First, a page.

Shalom! Aleph Bet Jewish Day School is often described as a tiny treasure within the area’s private school community. Located not far from the center of Annapolis, for over two decades Aleph Bet has been teaching writing and respect, vocabulary and values to elementary school children from all over Anne Arundel County. The texts and traditions of Judaism are interwoven with twenty-first century skills and information in an academic program that has earned certification from the Association of Independent Maryland Schools (AIMS) and approval by the Maryland State Department of Education.
Small classes and caring, qualified teachers produce graduates who are compassionate, competent, and confident - ready to meet the challenges of secondary school and to contribute to their communities.
To learn more about Aleph Bet or to schedule a personal tour, contact our Head, Nan Jarashow at 410-263-9044 or email@example.com.
Learning from Each Other
As teachers, we hope to inspire our students to become lifelong learners. Part of that process takes place through activities and experiences in the classroom that convey the value and the delight of learning. We also model the behavior of continued learning, both informally and in structured situations.
This fall the Aleph Bet faculty has enjoyed a chance to learn together - and to teach each other - through a series of weekly mini-lessons that kick off each faculty meeting. Using the book High Yield Routines, we have taken turns introducing 5-minute flexible math warm ups that strengthen number sense in our students. For instance, one routine, "The Daily Number," consists of posting a number on the board and asking students to write or tell something they know about it. If seven is the number of the day, students could share that it comes after 6, is the sum of 2 and 5, is the number of days in the week, is equal to 51-44, is written with only straight lines, is one-tenth of seventy, is a prime number, or is the square root of 49 - and they would all be correct! Depending on the grade level, the number could be an integer, a fraction or a negative number, and could be one digit or nine. In just a few minutes at the beginning of class, or in a short transition time, students can respond at their own level, learn from each other, expand their concepts of number, and have fun brainstorming!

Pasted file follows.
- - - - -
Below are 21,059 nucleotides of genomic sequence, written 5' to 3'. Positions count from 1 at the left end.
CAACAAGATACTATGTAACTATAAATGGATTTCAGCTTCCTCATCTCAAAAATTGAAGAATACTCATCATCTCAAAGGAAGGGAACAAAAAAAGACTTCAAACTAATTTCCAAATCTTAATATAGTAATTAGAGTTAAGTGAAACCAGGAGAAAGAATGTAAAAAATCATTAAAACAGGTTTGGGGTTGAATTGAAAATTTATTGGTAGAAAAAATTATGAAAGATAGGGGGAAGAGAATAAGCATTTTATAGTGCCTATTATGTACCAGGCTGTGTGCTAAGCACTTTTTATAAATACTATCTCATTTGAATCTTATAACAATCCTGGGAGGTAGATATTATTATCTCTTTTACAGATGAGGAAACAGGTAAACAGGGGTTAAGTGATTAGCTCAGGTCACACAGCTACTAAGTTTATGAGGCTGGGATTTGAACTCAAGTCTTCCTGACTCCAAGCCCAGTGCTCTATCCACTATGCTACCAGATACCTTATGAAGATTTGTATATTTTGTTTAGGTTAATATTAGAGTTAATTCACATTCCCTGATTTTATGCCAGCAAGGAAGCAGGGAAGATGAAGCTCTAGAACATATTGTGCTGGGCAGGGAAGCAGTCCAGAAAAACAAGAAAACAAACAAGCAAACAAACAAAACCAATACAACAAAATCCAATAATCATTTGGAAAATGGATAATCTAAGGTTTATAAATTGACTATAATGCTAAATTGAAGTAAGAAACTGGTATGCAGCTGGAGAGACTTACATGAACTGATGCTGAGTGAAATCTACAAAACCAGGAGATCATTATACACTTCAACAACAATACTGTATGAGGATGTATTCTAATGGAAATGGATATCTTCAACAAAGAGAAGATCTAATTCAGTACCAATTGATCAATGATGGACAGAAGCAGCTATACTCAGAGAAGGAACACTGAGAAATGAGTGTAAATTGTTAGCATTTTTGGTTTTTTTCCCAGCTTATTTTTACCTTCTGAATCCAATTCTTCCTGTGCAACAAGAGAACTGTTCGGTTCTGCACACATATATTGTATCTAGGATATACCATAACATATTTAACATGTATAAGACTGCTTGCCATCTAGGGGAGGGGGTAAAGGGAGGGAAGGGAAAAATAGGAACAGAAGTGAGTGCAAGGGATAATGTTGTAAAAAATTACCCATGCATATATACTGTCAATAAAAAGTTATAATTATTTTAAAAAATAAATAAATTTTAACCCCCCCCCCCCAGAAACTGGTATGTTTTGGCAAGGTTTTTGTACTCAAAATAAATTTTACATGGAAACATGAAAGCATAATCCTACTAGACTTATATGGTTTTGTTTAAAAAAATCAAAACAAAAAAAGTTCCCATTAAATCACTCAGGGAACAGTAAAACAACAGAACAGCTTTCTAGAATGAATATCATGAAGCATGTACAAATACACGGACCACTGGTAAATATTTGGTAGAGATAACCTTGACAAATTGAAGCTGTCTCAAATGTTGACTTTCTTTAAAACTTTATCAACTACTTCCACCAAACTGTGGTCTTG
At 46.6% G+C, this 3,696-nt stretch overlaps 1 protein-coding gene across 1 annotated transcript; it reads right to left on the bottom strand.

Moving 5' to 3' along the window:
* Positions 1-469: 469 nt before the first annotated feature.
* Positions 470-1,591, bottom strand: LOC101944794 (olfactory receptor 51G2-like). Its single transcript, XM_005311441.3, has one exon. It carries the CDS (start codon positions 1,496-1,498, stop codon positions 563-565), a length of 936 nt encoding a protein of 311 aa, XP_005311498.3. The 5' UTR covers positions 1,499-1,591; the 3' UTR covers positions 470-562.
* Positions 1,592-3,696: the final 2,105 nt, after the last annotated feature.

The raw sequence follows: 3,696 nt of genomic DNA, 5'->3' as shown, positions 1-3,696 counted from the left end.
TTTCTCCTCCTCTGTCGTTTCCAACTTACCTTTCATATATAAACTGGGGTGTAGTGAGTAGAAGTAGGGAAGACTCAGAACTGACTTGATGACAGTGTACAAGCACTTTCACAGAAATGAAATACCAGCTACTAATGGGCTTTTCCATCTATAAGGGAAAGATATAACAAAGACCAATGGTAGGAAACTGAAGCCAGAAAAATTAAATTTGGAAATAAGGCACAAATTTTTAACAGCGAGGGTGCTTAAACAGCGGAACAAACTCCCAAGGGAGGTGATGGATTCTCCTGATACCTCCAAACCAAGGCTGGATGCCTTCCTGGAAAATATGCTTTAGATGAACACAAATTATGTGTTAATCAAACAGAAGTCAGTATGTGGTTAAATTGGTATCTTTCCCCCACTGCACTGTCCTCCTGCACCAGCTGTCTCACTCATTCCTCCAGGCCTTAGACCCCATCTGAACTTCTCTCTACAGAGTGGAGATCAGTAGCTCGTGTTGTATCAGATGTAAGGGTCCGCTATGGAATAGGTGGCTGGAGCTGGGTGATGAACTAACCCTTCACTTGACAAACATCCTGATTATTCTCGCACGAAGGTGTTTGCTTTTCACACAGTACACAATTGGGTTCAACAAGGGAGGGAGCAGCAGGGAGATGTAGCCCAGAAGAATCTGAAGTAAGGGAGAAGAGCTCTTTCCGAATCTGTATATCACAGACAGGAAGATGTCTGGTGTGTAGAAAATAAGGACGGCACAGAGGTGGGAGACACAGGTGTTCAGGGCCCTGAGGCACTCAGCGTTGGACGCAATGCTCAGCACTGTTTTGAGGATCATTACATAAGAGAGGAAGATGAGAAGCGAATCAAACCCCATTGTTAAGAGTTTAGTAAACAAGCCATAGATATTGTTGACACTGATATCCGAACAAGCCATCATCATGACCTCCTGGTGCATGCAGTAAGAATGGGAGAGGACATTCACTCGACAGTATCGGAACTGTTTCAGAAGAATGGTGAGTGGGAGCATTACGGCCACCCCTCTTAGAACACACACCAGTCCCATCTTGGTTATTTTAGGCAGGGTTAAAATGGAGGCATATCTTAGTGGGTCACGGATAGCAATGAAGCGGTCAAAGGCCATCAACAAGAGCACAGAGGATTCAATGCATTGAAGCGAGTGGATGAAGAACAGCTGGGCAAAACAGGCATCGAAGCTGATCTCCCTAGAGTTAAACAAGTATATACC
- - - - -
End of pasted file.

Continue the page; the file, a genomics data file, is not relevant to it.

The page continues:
Parade and Patriotism
Dressed in red, white, and blue, our students were among the few children who came to the Annapolis City Dock on Monday to pay tribute to veterans of the U.S. armed forces. I am sure that the children found some parts of the the ceremony (color guard and 21-gun salute) more riveting than others (speeches), but they were glad to share in the national moment of silence and to show their respect for those who have served our country in military service. Afterwards, several participants in the parade made a point of coming over to thank our group for attending.
Kavod, respect, is a Jewish value we discuss and promote throughout the grades. Often we're directing it to parents and teachers. Veterans Day gave our children a chance to practice kavod in a different context and, we hope, helped some veterans know that their sacrifice is valued.
Our Green Status